SAN JUAN, Puerto Rico (AP) — The latest on Hurricane Irma (all times local):
Hurricane Irma is hitting Puerto Rico with heavy rain and powerful winds, and authorities say more than 900,000 people are without power.
Puerto Rico's emergency management agency says more than half the island was without power and nearly 50,000 without water in the U.S. territory.
Authorities in the Caribbean are struggling to get aid to small islands already pounded by the historic storm earlier Wednesday.
Antigua and Barbuda Prime Minister Gaston Browne said Wednesday nearly every building on Barbuda was damaged when Irma passed overhead and about 60 percent of the island's roughly 1,400 people are homeless.
He says a 2-year-old child was killed as a family tried to escape a damaged home during the storm.
The tourist board for the Caribbean island of Anguilla says the major resorts on the island survived a hit from Hurricane Irma but many private homes have been damaged.
It also says that the airport did not sustain any major damage but that it remains closed along with two ports.
Irma lashed the small British island territory with heavy wind and rain Wednesday. There were no reports of any deaths from the storm.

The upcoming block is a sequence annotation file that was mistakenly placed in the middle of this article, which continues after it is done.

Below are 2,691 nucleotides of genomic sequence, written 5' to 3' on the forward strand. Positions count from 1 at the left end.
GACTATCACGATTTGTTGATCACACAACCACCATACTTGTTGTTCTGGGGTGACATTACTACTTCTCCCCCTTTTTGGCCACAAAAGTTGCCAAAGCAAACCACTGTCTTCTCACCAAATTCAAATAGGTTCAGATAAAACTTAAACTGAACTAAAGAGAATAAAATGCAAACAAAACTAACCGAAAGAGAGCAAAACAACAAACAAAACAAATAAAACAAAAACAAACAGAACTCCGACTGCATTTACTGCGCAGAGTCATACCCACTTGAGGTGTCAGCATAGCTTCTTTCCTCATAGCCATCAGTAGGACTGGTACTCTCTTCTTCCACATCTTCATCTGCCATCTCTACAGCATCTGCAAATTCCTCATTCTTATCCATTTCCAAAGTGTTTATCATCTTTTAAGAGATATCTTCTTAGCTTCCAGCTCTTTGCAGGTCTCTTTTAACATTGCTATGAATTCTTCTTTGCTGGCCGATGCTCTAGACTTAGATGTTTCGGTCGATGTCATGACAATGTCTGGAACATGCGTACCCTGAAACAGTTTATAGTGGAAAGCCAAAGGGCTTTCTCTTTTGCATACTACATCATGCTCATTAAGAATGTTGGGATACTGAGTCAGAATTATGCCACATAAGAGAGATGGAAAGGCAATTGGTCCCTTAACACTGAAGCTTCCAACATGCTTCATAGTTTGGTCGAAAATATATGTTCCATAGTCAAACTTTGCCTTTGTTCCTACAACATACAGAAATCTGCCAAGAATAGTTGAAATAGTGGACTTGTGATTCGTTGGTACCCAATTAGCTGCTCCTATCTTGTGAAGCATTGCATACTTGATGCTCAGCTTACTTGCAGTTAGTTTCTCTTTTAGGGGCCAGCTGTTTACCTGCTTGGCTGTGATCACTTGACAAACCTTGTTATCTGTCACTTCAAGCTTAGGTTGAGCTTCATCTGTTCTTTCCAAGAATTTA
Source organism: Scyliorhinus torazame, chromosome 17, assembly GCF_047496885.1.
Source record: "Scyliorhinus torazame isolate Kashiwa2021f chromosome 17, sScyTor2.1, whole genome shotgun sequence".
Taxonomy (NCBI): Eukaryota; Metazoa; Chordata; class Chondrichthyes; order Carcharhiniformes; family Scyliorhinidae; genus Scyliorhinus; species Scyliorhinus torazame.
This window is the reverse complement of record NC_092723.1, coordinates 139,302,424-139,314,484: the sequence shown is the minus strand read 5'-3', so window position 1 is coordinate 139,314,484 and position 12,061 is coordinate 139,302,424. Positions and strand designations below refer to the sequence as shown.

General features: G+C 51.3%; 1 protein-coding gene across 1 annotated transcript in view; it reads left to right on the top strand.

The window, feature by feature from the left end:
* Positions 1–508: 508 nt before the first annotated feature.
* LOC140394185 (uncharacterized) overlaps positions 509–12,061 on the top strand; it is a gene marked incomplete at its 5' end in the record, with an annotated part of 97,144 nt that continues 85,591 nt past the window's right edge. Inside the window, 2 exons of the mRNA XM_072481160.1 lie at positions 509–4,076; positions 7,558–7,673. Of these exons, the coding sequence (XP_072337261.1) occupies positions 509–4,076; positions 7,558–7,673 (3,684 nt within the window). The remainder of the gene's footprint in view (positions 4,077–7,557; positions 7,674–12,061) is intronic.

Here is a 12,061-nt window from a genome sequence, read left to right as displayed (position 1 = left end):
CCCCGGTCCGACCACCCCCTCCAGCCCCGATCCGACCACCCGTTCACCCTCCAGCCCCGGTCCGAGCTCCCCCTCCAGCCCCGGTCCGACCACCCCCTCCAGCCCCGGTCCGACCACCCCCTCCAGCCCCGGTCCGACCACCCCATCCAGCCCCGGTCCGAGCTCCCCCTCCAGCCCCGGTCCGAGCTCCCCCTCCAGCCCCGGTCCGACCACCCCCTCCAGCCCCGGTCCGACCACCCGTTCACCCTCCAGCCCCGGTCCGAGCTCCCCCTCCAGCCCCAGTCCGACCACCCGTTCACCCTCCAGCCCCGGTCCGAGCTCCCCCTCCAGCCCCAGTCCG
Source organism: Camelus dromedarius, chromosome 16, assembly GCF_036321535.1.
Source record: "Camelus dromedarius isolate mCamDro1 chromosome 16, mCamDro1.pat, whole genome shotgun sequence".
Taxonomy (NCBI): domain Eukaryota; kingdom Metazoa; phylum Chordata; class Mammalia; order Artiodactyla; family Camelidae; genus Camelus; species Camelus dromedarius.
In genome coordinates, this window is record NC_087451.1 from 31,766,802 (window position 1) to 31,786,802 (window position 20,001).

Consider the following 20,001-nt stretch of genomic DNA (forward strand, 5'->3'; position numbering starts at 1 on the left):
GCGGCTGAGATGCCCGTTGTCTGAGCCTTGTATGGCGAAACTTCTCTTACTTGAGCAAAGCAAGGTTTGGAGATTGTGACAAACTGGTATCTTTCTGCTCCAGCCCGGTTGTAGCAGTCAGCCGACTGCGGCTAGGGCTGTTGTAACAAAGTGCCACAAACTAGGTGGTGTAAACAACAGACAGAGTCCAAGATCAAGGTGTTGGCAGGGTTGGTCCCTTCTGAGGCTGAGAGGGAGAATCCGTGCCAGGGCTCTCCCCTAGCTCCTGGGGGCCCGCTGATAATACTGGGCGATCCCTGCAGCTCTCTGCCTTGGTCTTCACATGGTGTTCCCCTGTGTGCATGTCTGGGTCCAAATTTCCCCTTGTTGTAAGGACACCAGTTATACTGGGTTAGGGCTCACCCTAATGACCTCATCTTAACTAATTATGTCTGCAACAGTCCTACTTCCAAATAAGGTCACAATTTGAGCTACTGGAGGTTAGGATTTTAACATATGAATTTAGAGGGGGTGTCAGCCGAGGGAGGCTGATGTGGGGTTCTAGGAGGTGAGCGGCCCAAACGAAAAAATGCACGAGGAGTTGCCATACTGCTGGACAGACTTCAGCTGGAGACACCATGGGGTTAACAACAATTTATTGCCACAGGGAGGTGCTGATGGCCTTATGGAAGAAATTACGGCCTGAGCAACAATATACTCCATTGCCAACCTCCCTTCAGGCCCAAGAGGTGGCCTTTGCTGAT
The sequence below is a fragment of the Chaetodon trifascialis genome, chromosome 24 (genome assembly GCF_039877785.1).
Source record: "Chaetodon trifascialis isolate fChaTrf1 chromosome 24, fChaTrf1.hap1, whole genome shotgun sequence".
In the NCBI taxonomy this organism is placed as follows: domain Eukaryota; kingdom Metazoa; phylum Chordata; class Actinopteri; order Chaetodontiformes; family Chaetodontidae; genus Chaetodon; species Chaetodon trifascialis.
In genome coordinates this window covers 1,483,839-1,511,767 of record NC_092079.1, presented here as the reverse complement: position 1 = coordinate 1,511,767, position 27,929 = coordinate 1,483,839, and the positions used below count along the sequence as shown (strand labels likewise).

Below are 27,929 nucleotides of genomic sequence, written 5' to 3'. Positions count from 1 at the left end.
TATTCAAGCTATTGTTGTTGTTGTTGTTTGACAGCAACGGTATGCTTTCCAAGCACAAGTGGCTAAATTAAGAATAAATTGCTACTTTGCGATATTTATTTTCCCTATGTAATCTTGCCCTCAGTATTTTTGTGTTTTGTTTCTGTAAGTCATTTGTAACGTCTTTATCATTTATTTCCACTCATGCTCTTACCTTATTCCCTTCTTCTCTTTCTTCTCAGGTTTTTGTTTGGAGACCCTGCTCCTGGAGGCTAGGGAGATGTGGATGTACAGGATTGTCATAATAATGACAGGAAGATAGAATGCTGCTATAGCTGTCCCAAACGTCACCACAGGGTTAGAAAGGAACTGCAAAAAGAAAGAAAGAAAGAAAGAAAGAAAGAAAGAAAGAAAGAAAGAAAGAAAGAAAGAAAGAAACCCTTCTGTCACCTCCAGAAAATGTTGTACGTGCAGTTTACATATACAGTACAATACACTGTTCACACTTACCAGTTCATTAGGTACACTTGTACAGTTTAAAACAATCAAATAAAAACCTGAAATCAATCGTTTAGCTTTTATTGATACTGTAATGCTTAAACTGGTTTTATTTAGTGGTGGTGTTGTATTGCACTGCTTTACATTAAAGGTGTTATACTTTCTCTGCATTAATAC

The United Nations says that according to estimates as many as 37 million people could be affected by Hurricane Irma.
U.N. spokesman Stephane Dujarric said the U.N. has deployed a humanitarian team to Barbados to work with the Caribbean Disaster Emergency Management Agency to help hurricane victims, and additional teams are on standby.
Dujarric told reporters at U.N. headquarters in New York on Wednesday that U.N. officials in Haiti are supporting the government and have deployed staff to the country's northern departments which are likely to be impacted.
He said U.N. peacekeepers, who are wrapping up their mission, have deployed two units and some engineers to the coastal city of Gonaives to be ready to open the main roads to the north, northeast and northwest.
Dujarric said U.N. military and police officers are also ready to be deployed to support the Haitian National Police.
The director of Puerto Rico's emergency management agency says the eye of Hurricane Irma is expected to be 35 miles (56 kilometers) from San Juan at 7 p.m. EST.
Abner Gomez says wind gusts of up to 100 mph (160 kph) could reach Puerto Rico's capital.
More than 600,000 people are without power and nearly 50,000 without water on Puerto Rico. Fourteen hospitals are using generators after losing power, and trees and lights posts are strewn across some roads.